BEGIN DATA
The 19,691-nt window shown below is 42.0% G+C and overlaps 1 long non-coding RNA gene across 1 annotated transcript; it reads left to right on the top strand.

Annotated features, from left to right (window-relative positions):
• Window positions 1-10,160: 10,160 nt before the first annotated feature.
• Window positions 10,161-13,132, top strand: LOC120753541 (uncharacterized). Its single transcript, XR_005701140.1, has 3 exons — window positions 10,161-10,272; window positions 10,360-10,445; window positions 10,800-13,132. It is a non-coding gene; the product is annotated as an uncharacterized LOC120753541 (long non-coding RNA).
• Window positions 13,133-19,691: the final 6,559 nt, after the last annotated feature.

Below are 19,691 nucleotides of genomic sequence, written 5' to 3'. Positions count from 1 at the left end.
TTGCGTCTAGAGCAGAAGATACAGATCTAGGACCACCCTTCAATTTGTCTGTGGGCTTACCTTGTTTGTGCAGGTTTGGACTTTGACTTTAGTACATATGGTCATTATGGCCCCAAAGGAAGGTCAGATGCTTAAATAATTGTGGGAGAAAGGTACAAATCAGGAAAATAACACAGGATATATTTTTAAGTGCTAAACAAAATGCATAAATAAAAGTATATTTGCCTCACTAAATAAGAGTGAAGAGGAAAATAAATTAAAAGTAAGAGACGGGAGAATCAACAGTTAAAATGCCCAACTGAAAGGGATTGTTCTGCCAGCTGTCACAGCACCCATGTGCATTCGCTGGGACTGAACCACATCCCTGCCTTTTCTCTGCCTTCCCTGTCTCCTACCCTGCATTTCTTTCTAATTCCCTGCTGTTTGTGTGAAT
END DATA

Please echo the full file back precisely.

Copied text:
The 19,691-nt window shown below is 42.0% G+C and overlaps 1 long non-coding RNA gene across 1 annotated transcript; it reads left to right on the top strand.

Annotated features, from left to right (window-relative positions):
• Window positions 1-10,160: 10,160 nt before the first annotated feature.
• Window positions 10,161-13,132, top strand: LOC120753541 (uncharacterized). Its single transcript, XR_005701140.1, has 3 exons — window positions 10,161-10,272; window positions 10,360-10,445; window positions 10,800-13,132. It is a non-coding gene; the product is annotated as an uncharacterized LOC120753541 (long non-coding RNA).
• Window positions 13,133-19,691: the final 6,559 nt, after the last annotated feature.

Below are 19,691 nucleotides of genomic sequence, written 5' to 3'. Positions count from 1 at the left end.
TTGCGTCTAGAGCAGAAGATACAGATCTAGGACCACCCTTCAATTTGTCTGTGGGCTTACCTTGTTTGTGCAGGTTTGGACTTTGACTTTAGTACATATGGTCATTATGGCCCCAAAGGAAGGTCAGATGCTTAAATAATTGTGGGAGAAAGGTACAAATCAGGAAAATAACACAGGATATATTTTTAAGTGCTAAACAAAATGCATAAATAAAAGTATATTTGCCTCACTAAATAAGAGTGAAGAGGAAAATAAATTAAAAGTAAGAGACGGGAGAATCAACAGTTAAAATGCCCAACTGAAAGGGATTGTTCTGCCAGCTGTCACAGCACCCATGTGCATTCGCTGGGACTGAACCACATCCCTGCCTTTTCTCTGCCTTCCCTGTCTCCTACCCTGCATTTCTTTCTAATTCCCTGCTGTTTGTGTGAAT